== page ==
NFU Scotland requests clarification over cattle moving
National Farmers’ Union Scotland (NFUS) has announced it will be contacting abattoirs and processors to gain an understanding into “maximum moves rules” in terms of cattle.
Recently, there have been concerns among cattle producers over the decision by some abattoirs to enforce penalties and deductions on the price paid for cattle if they have spent their lives on different farms.
Having contacted the Scottish Association of Meat Wholesalers, it became clear that, within its membership, different abattoirs were deducting different costs for the number of moves.
“It is already apparent that every processor appears to be operating to its own individual standards, hence the need for NFUS to contact all plants to find out just what is happening,” said NFUS livestock chairman Charlie Adam.
In addition, the definition of what consists of a move has not been made clear. Whereas some abattoirs claim it to be a change of ownership, others consider it to be a change of location. This latter definition catches out cattle that have moved from farm to farm, yet stay within the same business.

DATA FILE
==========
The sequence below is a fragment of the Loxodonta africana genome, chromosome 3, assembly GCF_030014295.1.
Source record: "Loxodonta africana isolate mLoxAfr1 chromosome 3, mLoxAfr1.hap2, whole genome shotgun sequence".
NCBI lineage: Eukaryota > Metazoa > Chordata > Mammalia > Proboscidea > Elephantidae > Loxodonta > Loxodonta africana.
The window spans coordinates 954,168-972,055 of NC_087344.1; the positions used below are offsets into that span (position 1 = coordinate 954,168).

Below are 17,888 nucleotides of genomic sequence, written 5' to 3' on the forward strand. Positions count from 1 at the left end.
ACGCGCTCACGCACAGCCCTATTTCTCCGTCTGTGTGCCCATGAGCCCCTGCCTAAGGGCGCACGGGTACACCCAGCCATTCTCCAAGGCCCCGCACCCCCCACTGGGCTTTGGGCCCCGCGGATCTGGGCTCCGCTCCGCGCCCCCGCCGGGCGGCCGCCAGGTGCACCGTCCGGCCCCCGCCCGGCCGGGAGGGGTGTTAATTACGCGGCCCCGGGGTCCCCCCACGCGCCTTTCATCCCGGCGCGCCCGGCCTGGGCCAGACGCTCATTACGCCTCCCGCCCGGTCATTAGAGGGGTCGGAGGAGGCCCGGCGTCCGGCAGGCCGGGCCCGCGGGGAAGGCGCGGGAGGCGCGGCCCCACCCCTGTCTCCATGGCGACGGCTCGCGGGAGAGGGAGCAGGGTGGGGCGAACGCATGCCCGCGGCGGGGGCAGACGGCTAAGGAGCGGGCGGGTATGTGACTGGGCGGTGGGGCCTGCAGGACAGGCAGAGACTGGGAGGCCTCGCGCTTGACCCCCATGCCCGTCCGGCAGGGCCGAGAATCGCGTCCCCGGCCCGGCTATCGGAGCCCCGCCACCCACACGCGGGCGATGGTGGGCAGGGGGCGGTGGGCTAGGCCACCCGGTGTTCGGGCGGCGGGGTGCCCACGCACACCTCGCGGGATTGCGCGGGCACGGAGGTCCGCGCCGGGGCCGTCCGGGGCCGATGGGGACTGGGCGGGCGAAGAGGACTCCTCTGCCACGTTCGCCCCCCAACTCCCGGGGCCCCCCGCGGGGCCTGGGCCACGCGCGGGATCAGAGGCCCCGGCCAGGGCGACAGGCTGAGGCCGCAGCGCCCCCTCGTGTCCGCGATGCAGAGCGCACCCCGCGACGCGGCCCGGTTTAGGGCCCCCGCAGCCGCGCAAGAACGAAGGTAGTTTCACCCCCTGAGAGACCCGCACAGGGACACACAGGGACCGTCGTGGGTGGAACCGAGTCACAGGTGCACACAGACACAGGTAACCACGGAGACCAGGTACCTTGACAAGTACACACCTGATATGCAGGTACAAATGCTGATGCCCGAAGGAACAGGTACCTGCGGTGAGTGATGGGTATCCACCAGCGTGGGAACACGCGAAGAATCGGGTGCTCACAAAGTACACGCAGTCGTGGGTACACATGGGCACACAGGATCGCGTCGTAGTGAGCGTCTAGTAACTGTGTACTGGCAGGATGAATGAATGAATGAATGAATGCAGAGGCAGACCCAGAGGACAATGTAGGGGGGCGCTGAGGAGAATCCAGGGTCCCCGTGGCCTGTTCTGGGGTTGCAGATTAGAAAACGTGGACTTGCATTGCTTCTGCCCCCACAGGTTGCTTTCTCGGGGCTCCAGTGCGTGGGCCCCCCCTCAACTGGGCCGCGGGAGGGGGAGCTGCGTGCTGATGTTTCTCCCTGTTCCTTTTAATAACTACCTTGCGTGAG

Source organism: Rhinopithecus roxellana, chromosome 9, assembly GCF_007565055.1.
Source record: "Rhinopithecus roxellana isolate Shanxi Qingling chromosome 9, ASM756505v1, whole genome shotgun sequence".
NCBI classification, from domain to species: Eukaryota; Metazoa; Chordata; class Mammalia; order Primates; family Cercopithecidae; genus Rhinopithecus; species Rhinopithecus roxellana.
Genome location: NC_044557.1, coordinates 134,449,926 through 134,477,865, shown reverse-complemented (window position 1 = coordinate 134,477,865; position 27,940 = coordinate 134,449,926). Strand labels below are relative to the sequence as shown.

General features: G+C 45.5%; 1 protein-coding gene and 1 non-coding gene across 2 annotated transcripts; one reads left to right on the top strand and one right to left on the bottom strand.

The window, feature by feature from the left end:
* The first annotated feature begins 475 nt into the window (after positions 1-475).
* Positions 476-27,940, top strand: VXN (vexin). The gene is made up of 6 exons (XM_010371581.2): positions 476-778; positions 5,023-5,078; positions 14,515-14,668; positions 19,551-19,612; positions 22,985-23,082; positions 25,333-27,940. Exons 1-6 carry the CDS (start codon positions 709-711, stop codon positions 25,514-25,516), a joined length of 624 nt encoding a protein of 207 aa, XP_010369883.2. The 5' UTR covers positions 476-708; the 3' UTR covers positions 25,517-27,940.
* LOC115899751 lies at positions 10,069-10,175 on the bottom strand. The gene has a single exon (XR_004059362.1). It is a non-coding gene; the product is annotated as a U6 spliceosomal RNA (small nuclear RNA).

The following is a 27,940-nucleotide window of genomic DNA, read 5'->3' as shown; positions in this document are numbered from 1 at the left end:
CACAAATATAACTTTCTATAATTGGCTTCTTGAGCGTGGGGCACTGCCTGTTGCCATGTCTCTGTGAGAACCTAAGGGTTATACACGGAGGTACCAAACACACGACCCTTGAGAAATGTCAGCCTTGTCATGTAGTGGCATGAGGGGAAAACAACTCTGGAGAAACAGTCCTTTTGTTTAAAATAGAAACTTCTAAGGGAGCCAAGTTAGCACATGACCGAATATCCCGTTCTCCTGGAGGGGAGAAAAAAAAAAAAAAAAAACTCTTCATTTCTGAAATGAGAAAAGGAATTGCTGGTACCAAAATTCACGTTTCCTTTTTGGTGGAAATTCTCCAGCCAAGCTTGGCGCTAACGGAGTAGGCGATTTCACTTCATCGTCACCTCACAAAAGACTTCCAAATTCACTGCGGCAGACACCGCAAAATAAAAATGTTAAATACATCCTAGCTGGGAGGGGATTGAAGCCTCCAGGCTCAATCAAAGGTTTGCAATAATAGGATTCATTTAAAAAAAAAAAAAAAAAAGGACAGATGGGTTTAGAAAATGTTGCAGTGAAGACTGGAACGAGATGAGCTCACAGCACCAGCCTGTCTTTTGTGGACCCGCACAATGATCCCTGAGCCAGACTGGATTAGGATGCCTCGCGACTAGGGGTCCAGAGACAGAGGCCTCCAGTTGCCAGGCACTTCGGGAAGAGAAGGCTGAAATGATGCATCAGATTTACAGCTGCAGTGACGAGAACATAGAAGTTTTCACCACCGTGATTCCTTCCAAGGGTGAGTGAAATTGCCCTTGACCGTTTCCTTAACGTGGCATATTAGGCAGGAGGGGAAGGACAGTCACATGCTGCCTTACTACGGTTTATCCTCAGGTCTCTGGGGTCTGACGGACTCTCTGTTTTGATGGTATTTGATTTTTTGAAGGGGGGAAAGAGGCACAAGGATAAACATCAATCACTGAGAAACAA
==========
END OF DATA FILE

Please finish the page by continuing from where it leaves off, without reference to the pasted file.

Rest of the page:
“First and foremost we need clarity from each processor on its definition of a move. There appears to be two different rules in use – one based on the number of times an animal has changed ownership, the other counting the number of farms the animal has been on, regardless of whether those farms are owned by the same business.”
Recently, red meat processor Dunbia announced that it was to reduce payments for cattle that had been on more than four farms.
Adam called for processors to clearly state the amount of moves that could take place before deductions became active: “We also need processors to clarify how many moves are permitted before deductions and what the level of deduction will be.
“Farmers buying and selling cattle need to know exactly where they stand. We are contacting processors this week to get a clear understanding of each plant’s policy. Given that each processor is taking a different approach, we will collate the responses we receive so that members are in no doubt about any individual plant’s position on this.”
It was highlighted by Adam that the geographical conditions in which cattle are raised in Scotland can result in numerous moves, resulting in unfair deductions.
“The Union’s livestock committee has already discussed this matter and agreed that limiting the number of moves cattle can have before penalties kick in at the abattoir is a worry,” continued Adam.
“Given Scotland’s geography and climate, it is not unusual for cattle to be born on one farm, then moved to another over the winter months to secure the best shelter, then moved elsewhere to graze the next summer. Within Scotland’s traditional systems, the number of movements cattle make can quickly stack up.
“Once we have clarity on the different policies plants have in place, we will be discussing with retailers and processors the effect these rules have on beef farming.”
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